SOCIB’s data policy considers data in three different ways, which naturally derive from the SOCIB mission and its resultant focus on the data lifecycle: 
 

Near real-time data  

A principle component of SOCIB’s mission is the monitoring and dissemination of observations from the coast and seas around the Balearic Islands. To facilitate this, data collected by SOCIB are presented as images in as close to real-time as possible, near real time (NRT), on the SOCIB website. In general the NRT data will also pass to the electronic data portal for open access to all for download as NetCDF files. It should be noted that in order to provide access to data in NRT mode, only a basic level of automated data quality control can be applied, for example to ensure that the instruments are still operating correctly.

In some circumstances there may be a limited delay in the availability of NRT data, for example, where data is critical to specific post-graduate studies, or where data collection has been commercially supported and the organisation that has provided the support requires a period of embargo, or where the data requires considerably more quality control and may only be useful in delayed mode.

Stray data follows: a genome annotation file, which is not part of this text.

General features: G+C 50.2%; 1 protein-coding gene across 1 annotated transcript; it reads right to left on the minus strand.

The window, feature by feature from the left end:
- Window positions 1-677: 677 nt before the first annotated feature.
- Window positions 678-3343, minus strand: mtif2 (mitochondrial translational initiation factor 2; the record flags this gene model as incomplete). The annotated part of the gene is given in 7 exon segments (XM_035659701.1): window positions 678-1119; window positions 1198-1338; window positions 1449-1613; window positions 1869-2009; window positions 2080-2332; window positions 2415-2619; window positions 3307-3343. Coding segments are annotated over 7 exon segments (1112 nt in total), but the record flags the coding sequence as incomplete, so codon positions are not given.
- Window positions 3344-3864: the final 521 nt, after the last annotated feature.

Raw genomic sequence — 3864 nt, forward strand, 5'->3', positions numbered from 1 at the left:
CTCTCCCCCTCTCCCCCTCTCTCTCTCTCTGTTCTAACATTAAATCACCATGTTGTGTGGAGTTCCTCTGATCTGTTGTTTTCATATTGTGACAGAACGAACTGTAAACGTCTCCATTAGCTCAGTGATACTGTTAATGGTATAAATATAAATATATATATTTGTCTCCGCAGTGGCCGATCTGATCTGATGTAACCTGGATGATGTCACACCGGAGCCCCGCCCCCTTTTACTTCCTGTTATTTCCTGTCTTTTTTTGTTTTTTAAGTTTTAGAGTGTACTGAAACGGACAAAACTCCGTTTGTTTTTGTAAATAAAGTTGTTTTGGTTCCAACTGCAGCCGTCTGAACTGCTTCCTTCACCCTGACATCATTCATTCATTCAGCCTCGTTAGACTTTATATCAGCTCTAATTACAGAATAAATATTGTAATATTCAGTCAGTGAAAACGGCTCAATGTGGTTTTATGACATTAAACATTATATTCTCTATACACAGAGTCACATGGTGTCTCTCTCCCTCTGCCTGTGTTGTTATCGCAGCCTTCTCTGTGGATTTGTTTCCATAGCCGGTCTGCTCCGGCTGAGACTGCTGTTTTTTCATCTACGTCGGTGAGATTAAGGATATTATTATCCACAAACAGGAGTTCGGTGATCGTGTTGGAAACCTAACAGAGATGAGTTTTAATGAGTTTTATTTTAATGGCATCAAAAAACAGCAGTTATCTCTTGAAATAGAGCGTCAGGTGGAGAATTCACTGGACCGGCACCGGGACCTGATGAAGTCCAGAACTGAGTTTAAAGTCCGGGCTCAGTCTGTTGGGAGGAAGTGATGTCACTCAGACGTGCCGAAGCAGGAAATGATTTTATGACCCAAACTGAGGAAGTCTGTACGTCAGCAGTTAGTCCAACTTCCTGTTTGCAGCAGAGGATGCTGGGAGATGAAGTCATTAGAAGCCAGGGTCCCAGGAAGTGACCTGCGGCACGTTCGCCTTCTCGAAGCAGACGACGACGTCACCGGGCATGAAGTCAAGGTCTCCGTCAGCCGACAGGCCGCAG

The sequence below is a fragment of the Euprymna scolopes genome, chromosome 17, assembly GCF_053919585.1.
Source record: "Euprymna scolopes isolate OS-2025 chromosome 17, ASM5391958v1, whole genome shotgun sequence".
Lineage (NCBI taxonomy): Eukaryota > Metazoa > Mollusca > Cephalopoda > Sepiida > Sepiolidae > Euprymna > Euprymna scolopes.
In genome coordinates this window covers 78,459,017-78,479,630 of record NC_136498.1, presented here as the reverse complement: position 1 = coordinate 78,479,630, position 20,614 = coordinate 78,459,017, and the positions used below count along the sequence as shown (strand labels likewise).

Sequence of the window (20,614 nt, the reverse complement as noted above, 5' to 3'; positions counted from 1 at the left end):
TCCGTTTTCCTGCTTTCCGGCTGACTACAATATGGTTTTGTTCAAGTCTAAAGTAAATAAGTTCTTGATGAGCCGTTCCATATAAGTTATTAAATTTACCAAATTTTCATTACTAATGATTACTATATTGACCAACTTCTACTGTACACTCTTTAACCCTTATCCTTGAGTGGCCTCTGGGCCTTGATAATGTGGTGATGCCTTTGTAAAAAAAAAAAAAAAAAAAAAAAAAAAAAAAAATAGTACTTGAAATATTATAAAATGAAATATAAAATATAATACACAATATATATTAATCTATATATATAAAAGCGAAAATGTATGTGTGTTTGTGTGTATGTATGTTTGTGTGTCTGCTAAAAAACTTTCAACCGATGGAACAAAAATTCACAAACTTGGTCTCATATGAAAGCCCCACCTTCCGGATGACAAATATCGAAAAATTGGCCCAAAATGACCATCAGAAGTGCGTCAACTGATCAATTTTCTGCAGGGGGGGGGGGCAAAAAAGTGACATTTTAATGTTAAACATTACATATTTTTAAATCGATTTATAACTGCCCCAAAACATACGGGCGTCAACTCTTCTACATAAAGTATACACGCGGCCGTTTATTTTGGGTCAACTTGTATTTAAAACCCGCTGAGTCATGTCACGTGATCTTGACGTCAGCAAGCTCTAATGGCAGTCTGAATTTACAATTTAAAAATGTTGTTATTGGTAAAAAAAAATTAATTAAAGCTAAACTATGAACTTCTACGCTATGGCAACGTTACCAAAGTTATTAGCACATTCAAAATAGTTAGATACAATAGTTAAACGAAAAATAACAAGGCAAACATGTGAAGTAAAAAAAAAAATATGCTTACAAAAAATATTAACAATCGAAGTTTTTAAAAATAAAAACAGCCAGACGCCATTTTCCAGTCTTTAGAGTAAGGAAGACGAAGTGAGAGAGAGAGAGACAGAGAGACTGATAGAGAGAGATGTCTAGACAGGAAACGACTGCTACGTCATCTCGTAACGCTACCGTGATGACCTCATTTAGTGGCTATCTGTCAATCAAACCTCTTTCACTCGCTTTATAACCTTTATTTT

Delayed mode data

Following detailed calibration, validation and quality control, the data are made available as delayed mode data from the SOCIB electronic data portal and are also sent to oceanographic portals such as for example SeaDataNet. The delayed mode (DM) data are stored in the SOCIB electronic data portal and are available through the SOCIB website for delivery to the requester as NetCDF files. Following the policy clearly stated in the SOCIB mission, these data are freely available, however as DM data contains significant added value funded by the Spanish and Balearic Islands government grants, there are some exceptions to this policy particularly for external commercial use. This is discussed more fully later under charges and intellectual property. SOCIB actively encourages the timely availability of the DM data, this is usually several months after the initial real-time dissemination in order to allow for the careful calibration, validation and quality control of these important datasets.